- A hard, swollen belly
- Abdomen pain
- General distress
Dogs suffering from bloat must see a vet as soon as possible for life-saving treatment. They will need to have their stomach pumped, receive IV fluid treatment, antibiotics, pain killers, and surgery.
Because Lurchers love to run around so much, they tend to suffer from heatstroke much more easily than other breeds of dogs. Heatstroke occurs when a dog gets so hot, the internal mechanism that regulates its body temperature stops being able to work properly. It only has to rise by a few degrees for this to happen. A dog’s body temperature should be between 101°F – 102°F. If it rises above 104°F, they are at serious risk of heatstroke. Between 107°F – 109°F, their organs will begin to shut down. The signs & symptoms of heatstroke include:
- Excessive panting
- Stomach upsets
- Redded gums
- Uncoordinated movement
- Mental dullness
Heatstroke is a medical emergency. Dogs with heatstroke should see a vet as soon as possible. In the meantime, they should lay in a cool area, drink sips of fresh water, and be cooled down using flannels soaked in cool (not freezing cold) water.
Veterinary treatment includes gradual body cooling using water and ice, IV fluids, and sometimes oxygen therapy. The vet will also monitor your dog for secondary complications such as organ failure. The prognosis depends on the extremity of the dog’s rise in temperature. To prevent heatstroke, never exert your dog in temperatures of around or above 90°F and keep them hydrated during and after walks and play, by giving them constant access to clean, cold water to drink.
Lurchers – FAQs
They are a mix of sighthound breeds like Greyhounds and Whippets with pastoral working breeds, most commonly Border Collies and Terriers.
The average price of a Lurcher puppy in the US is between $600-800. Prospective buyers can expect much higher prices for a pedigree Lurcher with a lineage of champions.
Lurchers are typically friendly, gentle, affectionate, and loyal dogs who make good family pets, getting on especially well with children.
That said, because of their hunting instincts, they can be aggressive towards other animals. It is not generally advised that they live with small pets like rabbits and hamsters unless they’re appropriately socialized from puppyhood.
Lurchers are generally healthy dogs, but all dog breeds are genetically more likely to develop certain health problems. Lurchers are more likely than other dogs to experience problems with their paws, such as corns, muscle strains, and torn claws. They’re also more likely to experience bloat, heatstroke, and develop a type of cancer called Osteosarcoma.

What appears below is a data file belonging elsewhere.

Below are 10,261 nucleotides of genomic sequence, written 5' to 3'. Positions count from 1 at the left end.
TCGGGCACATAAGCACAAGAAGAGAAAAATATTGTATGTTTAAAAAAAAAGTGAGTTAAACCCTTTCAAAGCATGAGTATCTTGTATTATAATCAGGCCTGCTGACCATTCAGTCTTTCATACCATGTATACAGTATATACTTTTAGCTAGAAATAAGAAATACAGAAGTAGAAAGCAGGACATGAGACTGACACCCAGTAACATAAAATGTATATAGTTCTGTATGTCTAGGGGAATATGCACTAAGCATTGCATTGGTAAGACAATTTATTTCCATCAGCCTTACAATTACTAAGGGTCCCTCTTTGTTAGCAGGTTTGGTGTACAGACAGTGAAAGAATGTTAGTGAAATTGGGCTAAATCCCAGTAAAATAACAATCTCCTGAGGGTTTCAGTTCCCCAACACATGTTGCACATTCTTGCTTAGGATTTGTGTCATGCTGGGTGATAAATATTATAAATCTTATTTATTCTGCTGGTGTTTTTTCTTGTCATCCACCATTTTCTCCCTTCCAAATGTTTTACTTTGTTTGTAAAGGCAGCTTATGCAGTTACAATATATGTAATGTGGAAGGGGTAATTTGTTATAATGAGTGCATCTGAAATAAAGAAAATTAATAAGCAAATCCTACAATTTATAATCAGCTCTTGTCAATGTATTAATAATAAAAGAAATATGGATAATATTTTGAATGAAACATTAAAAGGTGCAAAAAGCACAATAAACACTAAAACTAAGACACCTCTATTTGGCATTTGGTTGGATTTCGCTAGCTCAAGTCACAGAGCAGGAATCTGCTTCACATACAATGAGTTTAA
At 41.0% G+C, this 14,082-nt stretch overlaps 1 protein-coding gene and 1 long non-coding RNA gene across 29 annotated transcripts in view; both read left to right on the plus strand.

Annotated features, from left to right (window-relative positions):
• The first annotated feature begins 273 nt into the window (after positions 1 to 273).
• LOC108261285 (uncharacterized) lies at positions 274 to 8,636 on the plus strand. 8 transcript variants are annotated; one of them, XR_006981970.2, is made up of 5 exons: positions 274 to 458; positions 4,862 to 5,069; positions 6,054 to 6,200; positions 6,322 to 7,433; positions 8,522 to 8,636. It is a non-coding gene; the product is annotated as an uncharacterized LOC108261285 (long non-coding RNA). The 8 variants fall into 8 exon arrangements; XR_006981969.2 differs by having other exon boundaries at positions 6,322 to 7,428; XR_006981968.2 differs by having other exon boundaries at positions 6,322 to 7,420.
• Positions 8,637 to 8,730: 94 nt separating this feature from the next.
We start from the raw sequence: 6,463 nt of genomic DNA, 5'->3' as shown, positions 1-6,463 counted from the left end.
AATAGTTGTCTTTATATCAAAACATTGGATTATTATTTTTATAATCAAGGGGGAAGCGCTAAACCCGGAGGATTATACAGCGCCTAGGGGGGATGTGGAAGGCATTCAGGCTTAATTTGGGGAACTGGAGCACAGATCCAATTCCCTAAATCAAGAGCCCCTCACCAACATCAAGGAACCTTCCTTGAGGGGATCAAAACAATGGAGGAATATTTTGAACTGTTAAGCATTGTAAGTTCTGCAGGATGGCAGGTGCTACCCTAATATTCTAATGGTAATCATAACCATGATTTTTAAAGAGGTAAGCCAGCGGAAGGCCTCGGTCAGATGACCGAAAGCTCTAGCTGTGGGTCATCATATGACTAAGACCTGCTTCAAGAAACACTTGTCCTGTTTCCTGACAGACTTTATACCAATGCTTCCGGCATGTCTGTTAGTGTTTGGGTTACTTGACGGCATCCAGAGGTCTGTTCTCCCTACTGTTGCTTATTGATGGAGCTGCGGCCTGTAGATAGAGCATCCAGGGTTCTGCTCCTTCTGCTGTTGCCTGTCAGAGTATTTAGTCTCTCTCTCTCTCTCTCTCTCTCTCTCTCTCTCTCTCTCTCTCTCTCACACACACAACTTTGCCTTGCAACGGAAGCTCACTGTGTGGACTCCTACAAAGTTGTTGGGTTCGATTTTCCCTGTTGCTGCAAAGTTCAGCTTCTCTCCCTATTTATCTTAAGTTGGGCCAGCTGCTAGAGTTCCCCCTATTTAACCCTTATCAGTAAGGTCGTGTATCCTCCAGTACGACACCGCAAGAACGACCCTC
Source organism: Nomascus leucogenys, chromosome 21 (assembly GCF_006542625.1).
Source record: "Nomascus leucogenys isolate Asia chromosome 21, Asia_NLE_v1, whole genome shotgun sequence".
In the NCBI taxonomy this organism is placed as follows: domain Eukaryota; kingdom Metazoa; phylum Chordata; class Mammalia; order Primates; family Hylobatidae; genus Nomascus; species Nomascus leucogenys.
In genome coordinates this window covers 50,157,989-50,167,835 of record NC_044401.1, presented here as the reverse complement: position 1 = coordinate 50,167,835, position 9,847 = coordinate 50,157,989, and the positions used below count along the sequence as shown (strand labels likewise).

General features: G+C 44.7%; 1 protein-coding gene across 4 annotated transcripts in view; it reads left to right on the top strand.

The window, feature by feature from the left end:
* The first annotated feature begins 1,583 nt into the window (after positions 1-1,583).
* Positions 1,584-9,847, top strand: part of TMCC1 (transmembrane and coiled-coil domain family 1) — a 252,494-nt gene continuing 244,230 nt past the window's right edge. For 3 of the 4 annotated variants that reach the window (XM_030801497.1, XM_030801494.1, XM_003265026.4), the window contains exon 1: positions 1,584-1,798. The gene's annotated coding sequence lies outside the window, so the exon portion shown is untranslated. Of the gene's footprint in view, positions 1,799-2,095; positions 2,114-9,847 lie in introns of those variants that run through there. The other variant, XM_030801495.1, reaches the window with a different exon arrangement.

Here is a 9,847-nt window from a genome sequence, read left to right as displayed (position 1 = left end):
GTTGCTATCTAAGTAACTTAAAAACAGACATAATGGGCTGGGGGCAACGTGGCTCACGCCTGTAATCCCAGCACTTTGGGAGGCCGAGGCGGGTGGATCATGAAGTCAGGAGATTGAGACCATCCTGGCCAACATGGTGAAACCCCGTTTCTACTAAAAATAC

Lurchers can be quite hyperactive until about 4 years old when they start to mature and calm down. The process should be gradual, and they should remain generally active into old age.
Lurchers don’t usually require extensive grooming, but exactly how much they need depends on the mix of the dog. Their fur is typically single-coated, but can be double-coated, and short like most sighthounds but can be a bit longer and fuzzier.
Either way, their fur is usually fairly low shedding and low maintenance, requiring only a weekly brushing with a soft-bristled brush and a bath once every few months.
Lurchers are known to steal for the fun of it – and not just food! Owners report their pens, cushions, and shoes all going missing. In fact, the name Lurcher is possibly derived from an archaic English term meaning thief.
Lots of dogs are frightened of loud noises like thunder and fireworks, but a lot of Lurcher owners seem to report that their dogs are distressed by hearing strange sounds, such as echoes.
Unfortunately, a lot of new owners just know they want a dog that is cute, and don’t do enough research into the breed they’re adopting. If you’re not prepared for the more difficult traits that come with certain dogs, it can make life difficult. This is why so many Lurchers end up abandoned and turned in to dog shelters.
But with the right person or family, love, and dedication, Lurchers make brilliant dogs and wonderful members of the family. They deserve to be loved and looked after just as much as any other breed of dog.
Lurchers are beautiful, quirky dogs, with a unique history full of hard work and hardships. With their popularity as pets on the rise, will you be looking to adopt a lovely Lurcher? What do you like most about them? Let us know in the comments down below!